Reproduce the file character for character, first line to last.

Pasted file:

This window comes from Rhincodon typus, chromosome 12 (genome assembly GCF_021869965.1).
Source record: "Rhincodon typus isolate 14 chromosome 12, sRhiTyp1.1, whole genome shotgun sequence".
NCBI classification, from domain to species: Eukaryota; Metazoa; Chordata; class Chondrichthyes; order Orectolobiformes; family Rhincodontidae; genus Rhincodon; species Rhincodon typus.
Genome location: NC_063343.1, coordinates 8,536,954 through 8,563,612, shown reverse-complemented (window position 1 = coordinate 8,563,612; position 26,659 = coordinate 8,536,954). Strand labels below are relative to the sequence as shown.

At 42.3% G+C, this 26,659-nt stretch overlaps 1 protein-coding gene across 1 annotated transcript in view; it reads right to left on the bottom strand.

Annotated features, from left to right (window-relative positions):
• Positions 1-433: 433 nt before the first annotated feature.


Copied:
This window comes from Rhincodon typus, chromosome 12 (genome assembly GCF_021869965.1).
Source record: "Rhincodon typus isolate 14 chromosome 12, sRhiTyp1.1, whole genome shotgun sequence".
NCBI classification, from domain to species: Eukaryota; Metazoa; Chordata; class Chondrichthyes; order Orectolobiformes; family Rhincodontidae; genus Rhincodon; species Rhincodon typus.
Genome location: NC_063343.1, coordinates 8,536,954 through 8,563,612, shown reverse-complemented (window position 1 = coordinate 8,563,612; position 26,659 = coordinate 8,536,954). Strand labels below are relative to the sequence as shown.

At 42.3% G+C, this 26,659-nt stretch overlaps 1 protein-coding gene across 1 annotated transcript in view; it reads right to left on the bottom strand.

Annotated features, from left to right (window-relative positions):
• Positions 1-433: 433 nt before the first annotated feature.